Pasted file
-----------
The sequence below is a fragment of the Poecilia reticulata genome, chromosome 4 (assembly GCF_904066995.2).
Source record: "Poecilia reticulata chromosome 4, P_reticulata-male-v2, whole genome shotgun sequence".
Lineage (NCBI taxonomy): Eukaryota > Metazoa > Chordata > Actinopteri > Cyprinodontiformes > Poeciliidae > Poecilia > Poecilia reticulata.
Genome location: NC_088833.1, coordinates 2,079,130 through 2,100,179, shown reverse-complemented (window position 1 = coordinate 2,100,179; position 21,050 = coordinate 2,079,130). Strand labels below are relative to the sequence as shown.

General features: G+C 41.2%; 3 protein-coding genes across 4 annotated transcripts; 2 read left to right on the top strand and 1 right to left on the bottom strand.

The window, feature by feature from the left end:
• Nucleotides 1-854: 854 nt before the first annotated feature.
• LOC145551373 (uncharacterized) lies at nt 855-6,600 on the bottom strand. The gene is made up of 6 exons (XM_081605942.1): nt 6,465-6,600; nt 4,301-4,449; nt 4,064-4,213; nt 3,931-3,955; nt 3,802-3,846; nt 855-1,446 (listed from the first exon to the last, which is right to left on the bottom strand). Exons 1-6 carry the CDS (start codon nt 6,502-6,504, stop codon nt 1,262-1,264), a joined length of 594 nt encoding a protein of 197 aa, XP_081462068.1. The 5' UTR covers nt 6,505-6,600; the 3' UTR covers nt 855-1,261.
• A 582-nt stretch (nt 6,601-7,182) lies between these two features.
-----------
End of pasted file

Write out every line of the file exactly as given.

The sequence below is a fragment of the Poecilia reticulata genome, chromosome 4 (assembly GCF_904066995.2).
Source record: "Poecilia reticulata chromosome 4, P_reticulata-male-v2, whole genome shotgun sequence".
Lineage (NCBI taxonomy): Eukaryota > Metazoa > Chordata > Actinopteri > Cyprinodontiformes > Poeciliidae > Poecilia > Poecilia reticulata.
Genome location: NC_088833.1, coordinates 2,079,130 through 2,100,179, shown reverse-complemented (window position 1 = coordinate 2,100,179; position 21,050 = coordinate 2,079,130). Strand labels below are relative to the sequence as shown.

General features: G+C 41.2%; 3 protein-coding genes across 4 annotated transcripts; 2 read left to right on the top strand and 1 right to left on the bottom strand.

The window, feature by feature from the left end:
• Nucleotides 1-854: 854 nt before the first annotated feature.
• LOC145551373 (uncharacterized) lies at nt 855-6,600 on the bottom strand. The gene is made up of 6 exons (XM_081605942.1): nt 6,465-6,600; nt 4,301-4,449; nt 4,064-4,213; nt 3,931-3,955; nt 3,802-3,846; nt 855-1,446 (listed from the first exon to the last, which is right to left on the bottom strand). Exons 1-6 carry the CDS (start codon nt 6,502-6,504, stop codon nt 1,262-1,264), a joined length of 594 nt encoding a protein of 197 aa, XP_081462068.1. The 5' UTR covers nt 6,505-6,600; the 3' UTR covers nt 855-1,261.
• A 582-nt stretch (nt 6,601-7,182) lies between these two features.